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Messages - Klondike Kat

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1
Arctic sea ice / Re: 2019 sea ice area and extent data
« on: February 26, 2019, 10:03:49 PM »
Only once in the past two decades has the maximum occurred in Feb.  So, I give it a 5% chance that the maximum is already in.

There are 3 years (2015, 2007 & 2016), not only one.  8)
I posted the numbers on the poll.

According to NSIDC, the maximum extent was reached on Feb. 25 in 2015, Mar. 17 in 2016, and on Mar. 12 in 2006.  I stand by statement.

2
Arctic sea ice / Re: 2019 sea ice area and extent data
« on: February 26, 2019, 03:50:34 PM »
Down 176K in 3 days, with average gain left 180k & 5 of the last 10 years having less - Does that not sound like 50/50 that the maximum is already in?
On to melting season!  8)

I would say much less than that.  Almost every year has a sea ice peak in February or early March, only to be followed by a maximum weeks later.  This occurred several times in 2016, with the first peak occurring on Feb. 10, only to finally witness the maximum extent on March 24.  Weather, currents, and clouds combine to shift the ice significantly, resulting in fluctuations in the measurements.  Only once in the past two decades has the maximum occurred in Feb.  So, I give it a 5% chance that the maximum is already in.

3
I think this qualifies as "weird" weather:

The NCEP GFS 0.5deg analysis 2m air temperature has the Northern Hemisphere average temperature dropping to it's lowest in at least 4 years over the coming 7 days.

Not sure that qualifies as weird.  Lowest temperature in at least 4 years does not sound too far from normal.

4
I always understood the total Greenland (or generally any) ice sheet mass change in a year to mainly be a result of the amount snowfall, melt and calving:
mass change = gain from snowfall - loss from melt - loss through calving
Is this correct?

https://climate.nasa.gov/vital-signs/ice-sheets/

The linked page contains a graph that has data until June 2017 and shows an ongoing downward trend in the Greenland total ice sheet mass.

Yes, the mass loss accelerated from 2003 up until 2012.  However, since then it has decelerated dramatically, to the point where it may actually be gained mass.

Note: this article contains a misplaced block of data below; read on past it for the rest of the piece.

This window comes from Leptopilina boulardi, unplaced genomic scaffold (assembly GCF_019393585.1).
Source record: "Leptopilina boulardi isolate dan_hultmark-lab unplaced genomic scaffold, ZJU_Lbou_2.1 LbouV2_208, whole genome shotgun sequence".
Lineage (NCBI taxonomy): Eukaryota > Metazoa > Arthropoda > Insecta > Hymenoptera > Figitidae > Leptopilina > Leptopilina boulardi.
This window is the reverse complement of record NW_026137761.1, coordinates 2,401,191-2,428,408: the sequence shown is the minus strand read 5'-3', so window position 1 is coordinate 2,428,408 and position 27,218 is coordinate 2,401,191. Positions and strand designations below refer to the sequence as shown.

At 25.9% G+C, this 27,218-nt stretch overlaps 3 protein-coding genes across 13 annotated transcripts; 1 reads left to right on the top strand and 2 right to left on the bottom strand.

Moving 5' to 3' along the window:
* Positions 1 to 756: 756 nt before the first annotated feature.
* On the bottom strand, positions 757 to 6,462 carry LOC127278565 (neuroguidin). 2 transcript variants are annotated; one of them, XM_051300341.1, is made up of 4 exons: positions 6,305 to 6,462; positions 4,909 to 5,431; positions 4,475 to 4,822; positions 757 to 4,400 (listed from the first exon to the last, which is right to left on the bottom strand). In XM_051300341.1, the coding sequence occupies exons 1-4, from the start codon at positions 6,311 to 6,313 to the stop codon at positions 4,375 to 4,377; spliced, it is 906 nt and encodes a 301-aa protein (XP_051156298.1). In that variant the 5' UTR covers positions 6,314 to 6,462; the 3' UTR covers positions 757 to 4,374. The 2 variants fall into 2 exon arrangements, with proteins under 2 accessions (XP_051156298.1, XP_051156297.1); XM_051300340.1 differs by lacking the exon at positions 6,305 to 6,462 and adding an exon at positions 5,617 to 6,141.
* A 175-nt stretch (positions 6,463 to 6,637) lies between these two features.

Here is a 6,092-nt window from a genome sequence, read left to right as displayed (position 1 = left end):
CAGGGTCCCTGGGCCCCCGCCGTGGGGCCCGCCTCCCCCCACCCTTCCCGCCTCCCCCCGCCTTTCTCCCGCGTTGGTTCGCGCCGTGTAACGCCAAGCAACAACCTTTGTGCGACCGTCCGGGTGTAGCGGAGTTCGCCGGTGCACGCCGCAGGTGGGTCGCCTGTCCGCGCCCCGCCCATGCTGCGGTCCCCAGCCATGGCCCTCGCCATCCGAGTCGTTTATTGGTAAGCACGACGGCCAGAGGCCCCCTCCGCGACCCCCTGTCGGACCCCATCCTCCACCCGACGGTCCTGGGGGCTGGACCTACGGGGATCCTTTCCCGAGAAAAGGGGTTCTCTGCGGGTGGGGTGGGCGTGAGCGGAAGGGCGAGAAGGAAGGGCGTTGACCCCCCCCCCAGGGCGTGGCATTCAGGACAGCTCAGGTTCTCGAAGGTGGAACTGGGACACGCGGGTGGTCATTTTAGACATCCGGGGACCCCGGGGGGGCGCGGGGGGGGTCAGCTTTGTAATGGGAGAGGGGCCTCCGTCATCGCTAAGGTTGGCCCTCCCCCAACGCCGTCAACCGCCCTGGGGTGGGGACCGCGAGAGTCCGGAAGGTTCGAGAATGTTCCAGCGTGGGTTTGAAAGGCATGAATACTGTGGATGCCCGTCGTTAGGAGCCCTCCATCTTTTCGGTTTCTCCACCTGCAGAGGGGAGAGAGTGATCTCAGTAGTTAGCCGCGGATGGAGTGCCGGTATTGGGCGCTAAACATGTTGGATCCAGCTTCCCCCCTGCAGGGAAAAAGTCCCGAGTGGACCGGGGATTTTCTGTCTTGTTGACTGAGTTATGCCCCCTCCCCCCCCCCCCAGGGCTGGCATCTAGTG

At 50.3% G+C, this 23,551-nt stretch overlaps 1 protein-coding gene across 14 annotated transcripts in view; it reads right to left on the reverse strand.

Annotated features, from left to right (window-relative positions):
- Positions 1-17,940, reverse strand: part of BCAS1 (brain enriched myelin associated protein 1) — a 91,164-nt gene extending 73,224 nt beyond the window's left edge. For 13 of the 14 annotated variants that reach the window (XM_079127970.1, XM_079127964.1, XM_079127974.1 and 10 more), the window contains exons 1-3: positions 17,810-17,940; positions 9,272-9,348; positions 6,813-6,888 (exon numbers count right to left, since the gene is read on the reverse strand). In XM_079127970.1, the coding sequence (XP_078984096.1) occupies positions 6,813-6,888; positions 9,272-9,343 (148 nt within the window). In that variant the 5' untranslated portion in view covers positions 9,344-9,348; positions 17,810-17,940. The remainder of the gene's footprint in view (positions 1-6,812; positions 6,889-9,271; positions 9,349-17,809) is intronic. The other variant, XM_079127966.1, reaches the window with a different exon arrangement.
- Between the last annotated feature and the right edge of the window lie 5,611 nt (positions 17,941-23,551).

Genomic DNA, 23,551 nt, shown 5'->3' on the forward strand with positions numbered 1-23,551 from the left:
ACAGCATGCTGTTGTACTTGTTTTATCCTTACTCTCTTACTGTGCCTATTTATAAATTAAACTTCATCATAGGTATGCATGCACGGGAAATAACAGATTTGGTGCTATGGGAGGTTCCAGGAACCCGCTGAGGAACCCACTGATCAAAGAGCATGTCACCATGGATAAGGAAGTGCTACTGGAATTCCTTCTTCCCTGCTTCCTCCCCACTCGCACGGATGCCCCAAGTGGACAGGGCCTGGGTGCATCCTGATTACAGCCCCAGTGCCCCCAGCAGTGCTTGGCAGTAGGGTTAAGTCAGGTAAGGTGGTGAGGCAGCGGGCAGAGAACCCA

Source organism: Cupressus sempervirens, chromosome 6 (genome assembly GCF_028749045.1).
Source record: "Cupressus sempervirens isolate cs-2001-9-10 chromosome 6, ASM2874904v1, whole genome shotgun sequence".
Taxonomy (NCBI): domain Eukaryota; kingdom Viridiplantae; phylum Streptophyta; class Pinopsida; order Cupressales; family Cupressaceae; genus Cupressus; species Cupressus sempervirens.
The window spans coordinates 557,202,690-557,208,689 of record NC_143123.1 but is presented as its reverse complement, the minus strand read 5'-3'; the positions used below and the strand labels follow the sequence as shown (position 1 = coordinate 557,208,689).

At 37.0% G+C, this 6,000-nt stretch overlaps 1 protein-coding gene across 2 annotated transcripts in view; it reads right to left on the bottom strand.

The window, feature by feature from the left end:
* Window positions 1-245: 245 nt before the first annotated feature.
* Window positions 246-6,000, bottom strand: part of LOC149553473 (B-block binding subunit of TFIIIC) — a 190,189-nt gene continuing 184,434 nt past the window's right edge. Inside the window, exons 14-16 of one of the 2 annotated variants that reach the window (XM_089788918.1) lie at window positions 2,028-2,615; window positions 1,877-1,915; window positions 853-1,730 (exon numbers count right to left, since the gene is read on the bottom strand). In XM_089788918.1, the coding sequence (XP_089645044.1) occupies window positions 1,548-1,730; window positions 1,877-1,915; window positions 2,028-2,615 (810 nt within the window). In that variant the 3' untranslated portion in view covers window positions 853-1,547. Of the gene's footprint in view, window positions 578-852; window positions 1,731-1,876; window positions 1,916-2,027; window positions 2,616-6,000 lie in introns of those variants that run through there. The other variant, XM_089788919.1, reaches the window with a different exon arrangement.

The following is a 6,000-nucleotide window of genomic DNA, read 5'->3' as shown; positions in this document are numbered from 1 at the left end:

http://sciencenordic.com/how-greenland-ice-sheet-fared-2018

https://nsidc.org/greenland-today/

"Exceptional winter snow accumulation and heavy, summer snowfall, drove the net snow input mass to 130 billion tons above the 1981 to 2010 average. This was followed by a near-average melt and runoff period, resulting in a large net mass gain for the ice sheet in 2018 of 150 billion tons. This is the largest net gain from snowfall since 1996, and the highest snowfall since 1972. However, several major glaciers now flow significantly faster than in these earlier years. The net change in mass of the ice sheet overall, including this higher discharge of ice directly into the ocean, is not clear at this point but may be a smaller loss or even a small gain. This is similar to our assessment for 2017, and in sharp contrast to the conditions for the preceding decade."

Do I understand this analysis correctly that this downward trend could have been broken in 2017 and 2018? That would be great news.

Yes, you are understanding correctly.  Whether this is the start of a new trend or just a temporary reprieve remains to be seen.  So, I would not start celebrating soon.

5
Yes, the mass loss accelerated from 2003 up until 2012.  However, since then it has decelerated dramatically, to the point where it may actually be gained mass.

http://sciencenordic.com/how-greenland-ice-sheet-fared-2018

https://nsidc.org/greenland-today/

"Exceptional winter snow accumulation and heavy, summer snowfall, drove the net snow input mass to 130 billion tons above the 1981 to 2010 average. This was followed by a near-average melt and runoff period, resulting in a large net mass gain for the ice sheet in 2018 of 150 billion tons. This is the largest net gain from snowfall since 1996, and the highest snowfall since 1972. However, several major glaciers now flow significantly faster than in these earlier years. The net change in mass of the ice sheet overall, including this higher discharge of ice directly into the ocean, is not clear at this point but may be a smaller loss or even a small gain. This is similar to our assessment for 2017, and in sharp contrast to the conditions for the preceding decade."

6
The rest / Re: 2019 Predictions
« on: December 28, 2018, 05:58:53 PM »
I predict this will be a rather blasé year, with little excitement or drama.

7
Arctic sea ice / Re: 2018 sea ice area and extent data
« on: November 14, 2018, 02:42:15 PM »
NSIDC stats for 11-12-18. Currently 2018 is 8th lowest, now surpassing 2017, 2016, 2012, 2011, 2010, 2009, and 2006. If current trends continue 2018 can "drop" to 11th lowest because 2015, 2013 and 2007 are stalling the next few days.

2018 - 9.559 km2 (8th)
2017 - 9.326 km2 (4th)
2016 - 8.649 km2 (1st)